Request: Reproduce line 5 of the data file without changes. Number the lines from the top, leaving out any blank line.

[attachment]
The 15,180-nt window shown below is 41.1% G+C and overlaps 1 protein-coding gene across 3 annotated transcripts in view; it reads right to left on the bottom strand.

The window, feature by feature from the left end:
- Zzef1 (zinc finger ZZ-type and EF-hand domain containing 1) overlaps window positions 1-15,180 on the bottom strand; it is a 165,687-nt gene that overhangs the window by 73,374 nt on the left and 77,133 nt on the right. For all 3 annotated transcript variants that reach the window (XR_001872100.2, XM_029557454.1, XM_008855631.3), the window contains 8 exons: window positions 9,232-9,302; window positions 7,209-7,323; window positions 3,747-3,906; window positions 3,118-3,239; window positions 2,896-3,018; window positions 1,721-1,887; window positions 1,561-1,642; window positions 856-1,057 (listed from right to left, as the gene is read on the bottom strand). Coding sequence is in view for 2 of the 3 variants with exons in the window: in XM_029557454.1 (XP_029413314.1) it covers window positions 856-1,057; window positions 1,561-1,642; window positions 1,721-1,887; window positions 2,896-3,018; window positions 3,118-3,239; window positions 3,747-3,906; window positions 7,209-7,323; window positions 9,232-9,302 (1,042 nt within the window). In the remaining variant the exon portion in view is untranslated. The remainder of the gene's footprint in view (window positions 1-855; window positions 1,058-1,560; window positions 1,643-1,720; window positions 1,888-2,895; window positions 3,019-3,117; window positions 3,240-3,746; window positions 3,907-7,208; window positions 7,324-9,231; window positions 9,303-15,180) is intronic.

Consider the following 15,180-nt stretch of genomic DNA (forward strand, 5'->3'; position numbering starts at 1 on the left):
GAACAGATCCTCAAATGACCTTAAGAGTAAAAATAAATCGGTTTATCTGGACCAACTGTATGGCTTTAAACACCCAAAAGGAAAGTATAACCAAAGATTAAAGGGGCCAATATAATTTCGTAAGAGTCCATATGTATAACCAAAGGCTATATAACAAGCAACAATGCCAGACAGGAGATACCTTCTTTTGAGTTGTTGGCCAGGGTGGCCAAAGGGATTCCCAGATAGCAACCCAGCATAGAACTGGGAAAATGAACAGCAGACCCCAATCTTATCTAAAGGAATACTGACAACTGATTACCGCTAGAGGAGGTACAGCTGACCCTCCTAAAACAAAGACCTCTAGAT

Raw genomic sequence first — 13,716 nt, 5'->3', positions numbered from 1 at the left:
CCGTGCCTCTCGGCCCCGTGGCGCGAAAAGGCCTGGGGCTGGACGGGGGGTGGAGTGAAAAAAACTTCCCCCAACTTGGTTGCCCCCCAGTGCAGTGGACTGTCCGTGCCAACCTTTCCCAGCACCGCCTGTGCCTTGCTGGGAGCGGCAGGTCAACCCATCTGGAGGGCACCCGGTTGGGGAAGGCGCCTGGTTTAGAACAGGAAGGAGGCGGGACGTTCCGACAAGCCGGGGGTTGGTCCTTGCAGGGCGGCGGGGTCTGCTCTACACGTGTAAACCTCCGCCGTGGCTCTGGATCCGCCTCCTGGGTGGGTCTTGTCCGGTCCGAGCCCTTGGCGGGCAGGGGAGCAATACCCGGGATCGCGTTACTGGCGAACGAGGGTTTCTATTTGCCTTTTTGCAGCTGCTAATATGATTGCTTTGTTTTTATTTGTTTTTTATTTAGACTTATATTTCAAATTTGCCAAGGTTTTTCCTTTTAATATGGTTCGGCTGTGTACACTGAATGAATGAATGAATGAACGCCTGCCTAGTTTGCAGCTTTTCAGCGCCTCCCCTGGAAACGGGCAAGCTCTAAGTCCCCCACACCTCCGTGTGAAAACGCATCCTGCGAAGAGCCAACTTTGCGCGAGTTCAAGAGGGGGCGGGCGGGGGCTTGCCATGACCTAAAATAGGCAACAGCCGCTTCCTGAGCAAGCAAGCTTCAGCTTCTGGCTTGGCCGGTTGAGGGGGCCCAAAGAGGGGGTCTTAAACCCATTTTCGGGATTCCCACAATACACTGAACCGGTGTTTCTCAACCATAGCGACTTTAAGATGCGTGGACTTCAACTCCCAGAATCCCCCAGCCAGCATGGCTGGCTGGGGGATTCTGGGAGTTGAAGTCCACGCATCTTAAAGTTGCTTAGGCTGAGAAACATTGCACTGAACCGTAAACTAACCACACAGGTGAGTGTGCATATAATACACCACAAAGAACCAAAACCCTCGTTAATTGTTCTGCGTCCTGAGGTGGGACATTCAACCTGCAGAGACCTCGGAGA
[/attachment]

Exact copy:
GAACAGATCCTCAAATGACCTTAAGAGTAAAAATAAATCGGTTTATCTGGACCAACTGTATGGCTTTAAACACCCAAAAGGAAAGTATAACCAAAGATTAAAGGGGCCAATATAATTTCGTAAGAGTCCATATGTATAACCAAAGGCTATATAACAAGCAACAATGCCAGACAGGAGATACCTTCTTTTGAGTTGTTGGCCAGGGTGGCCAAAGGGATTCCCAGATAGCAACCCAGCATAGAACTGGGAAAATGAACAGCAGACCCCAATCTTATCTAAAGGAATACTGACAACTGATTACCGCTAGAGGAGGTACAGCTGACCCTCCTAAAACAAAGACCTCTAGAT